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Past Articles Library | Starting Primroses for Outdoor Enjoyment

Primroses can be a challenge to start from seed but it is worth the effort.  While many feel that this project is not geared for the novice, I feel that this project is excellent as a primer into seed propagation. 

The first step in this process is to clean the flats or containers you plan to use.  This simple step can prevent many plant disease problems.  To do this, just fill a container with water and bleach, place your flats in the solution and let it soak.  Then rinse with clear water and allow to dry in the bright sunlight.

Next, you will need to make up a soil mixture.  While a commercial variety will work, I have found that this simple combination is worth the effort.  A 50/50 combination of sphagnum moss and vermiculite creates a moist planting medium without being too wet.

Once the soil has been made and the flats have been cleaned, the next step is to prepare the planting containers.  Fill the flats with soil and thoroughly moisten the soil by place the filled flat in a bucket that has about one-inch of water.  Let the flat sit for several hours.

After the soil has sat for a few hours, remove the flat from the bucket and allow it to drain.  This will take a couple of hours.

Now you are ready to plant.  Primrose seeds are small and only require a very small amount of soil on top.  Sprinkle the seeds on the soil surface and top with less than ¼ inch of soil.  Once this is done, place the flat in a sealable plastic bag and lay in the freezer for two weeks.

Once the two week period has passed, remove the flat from the freezer, poke holes in the plastic bag and place on a north-facing windowsill.  Adjust the placement so that the flat receives indirect light.

In about two weeks, one should begin to see little spots of green.  This is an indication that the seeds are germinating.  If you are seeing this, it is time to remove the flat from the plastic bag and place on a south-facing windowsill.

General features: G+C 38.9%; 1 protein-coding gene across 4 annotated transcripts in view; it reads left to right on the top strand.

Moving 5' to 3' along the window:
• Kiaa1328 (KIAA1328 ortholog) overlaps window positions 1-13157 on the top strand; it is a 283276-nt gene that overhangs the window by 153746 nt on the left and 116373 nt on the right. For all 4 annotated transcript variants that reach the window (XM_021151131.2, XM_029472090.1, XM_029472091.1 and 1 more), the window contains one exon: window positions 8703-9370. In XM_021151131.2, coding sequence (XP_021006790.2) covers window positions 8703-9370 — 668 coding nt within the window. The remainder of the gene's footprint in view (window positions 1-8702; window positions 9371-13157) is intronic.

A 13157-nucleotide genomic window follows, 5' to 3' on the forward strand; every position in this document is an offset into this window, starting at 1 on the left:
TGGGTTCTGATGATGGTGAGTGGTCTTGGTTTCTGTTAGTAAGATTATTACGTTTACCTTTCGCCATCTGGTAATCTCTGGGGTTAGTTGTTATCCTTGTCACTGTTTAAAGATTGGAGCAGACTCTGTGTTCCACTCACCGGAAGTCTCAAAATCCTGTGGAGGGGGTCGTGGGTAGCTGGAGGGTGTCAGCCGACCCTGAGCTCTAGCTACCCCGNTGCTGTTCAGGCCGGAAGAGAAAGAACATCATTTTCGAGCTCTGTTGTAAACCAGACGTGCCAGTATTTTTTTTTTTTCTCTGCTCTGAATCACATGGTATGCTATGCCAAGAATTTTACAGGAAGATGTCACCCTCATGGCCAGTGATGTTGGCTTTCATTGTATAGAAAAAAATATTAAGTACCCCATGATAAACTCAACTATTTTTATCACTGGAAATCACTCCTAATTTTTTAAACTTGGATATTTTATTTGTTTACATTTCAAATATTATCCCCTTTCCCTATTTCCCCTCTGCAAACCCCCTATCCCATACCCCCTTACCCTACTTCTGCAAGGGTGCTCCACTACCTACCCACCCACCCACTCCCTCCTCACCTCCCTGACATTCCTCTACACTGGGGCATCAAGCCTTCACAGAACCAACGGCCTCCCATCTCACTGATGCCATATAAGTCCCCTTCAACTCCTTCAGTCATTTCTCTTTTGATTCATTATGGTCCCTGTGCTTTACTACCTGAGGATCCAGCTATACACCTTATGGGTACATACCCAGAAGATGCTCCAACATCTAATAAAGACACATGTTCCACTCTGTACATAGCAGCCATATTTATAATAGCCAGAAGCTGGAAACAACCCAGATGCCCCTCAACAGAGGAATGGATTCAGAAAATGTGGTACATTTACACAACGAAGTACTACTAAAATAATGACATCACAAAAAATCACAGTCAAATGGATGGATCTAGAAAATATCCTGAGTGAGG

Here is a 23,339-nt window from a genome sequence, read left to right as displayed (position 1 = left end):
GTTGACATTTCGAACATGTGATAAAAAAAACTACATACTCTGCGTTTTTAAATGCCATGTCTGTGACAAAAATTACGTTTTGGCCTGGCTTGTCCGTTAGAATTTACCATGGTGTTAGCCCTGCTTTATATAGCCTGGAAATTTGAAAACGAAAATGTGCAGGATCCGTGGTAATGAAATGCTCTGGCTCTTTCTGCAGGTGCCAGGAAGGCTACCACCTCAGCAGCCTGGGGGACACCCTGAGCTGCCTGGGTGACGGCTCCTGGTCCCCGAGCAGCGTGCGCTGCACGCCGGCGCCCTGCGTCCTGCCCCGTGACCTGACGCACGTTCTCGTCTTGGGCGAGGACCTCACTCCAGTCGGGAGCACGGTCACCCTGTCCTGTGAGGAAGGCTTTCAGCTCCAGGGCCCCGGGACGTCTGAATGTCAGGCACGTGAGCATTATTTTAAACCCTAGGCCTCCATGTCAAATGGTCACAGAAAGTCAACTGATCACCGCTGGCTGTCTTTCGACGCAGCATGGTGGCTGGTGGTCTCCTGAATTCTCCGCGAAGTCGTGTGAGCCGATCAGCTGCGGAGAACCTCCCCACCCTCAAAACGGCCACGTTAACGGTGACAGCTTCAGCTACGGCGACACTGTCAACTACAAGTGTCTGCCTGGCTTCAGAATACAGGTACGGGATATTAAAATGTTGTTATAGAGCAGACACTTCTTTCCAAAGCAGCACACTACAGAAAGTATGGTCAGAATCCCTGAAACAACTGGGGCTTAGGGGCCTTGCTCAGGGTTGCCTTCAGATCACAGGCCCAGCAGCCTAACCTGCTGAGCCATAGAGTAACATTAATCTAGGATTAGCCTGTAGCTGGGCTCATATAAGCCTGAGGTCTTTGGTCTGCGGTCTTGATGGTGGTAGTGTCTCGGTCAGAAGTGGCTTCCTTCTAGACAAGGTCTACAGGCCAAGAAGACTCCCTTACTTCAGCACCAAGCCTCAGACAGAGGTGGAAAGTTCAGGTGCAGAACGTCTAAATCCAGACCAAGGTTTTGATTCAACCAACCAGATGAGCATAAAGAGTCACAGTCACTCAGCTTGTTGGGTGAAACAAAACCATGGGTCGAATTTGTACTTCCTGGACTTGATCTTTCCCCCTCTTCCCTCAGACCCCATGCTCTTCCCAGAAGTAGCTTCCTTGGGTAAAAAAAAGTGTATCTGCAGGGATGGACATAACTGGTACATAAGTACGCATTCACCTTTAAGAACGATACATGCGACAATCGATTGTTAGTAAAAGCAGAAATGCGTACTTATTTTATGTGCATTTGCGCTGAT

Continue to water when the soil is dry.  After several “rosettes” form, the primrose seedlings can be transplanted into individual containers.

Harden off the seedlings by moving them outdoors once the chance of frost has passed.  During the first days of this process, cover the seedlings with cheesecloth.  After a few days, the seedlings can be moved to their permanent location, which should be at least in partial shade.  Prior to planting, make sure to add compost and peat moss to the soil before planting.

Primroses can add that perennial touch to troubled areas where shade and soil moisture are a problem for other plants.  Just remember, to monitor the soil moisture often, water when needed, and in turn they will reward you with a vast array of color from season to season.


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Gardening Tips:

Primula Love Cool Weather

There are many varieties of Primula and they all love cooler temperatures and shade to partial shade areas.

The top three favorites are English Primrose (Primula Polyanthus), Fairy Primrose (P.malacoides), and P.obconica.

They make great woodland plants, bedding or edging plants, and container plants.

They are perennials, and when planted in the correct spot, will last for years.

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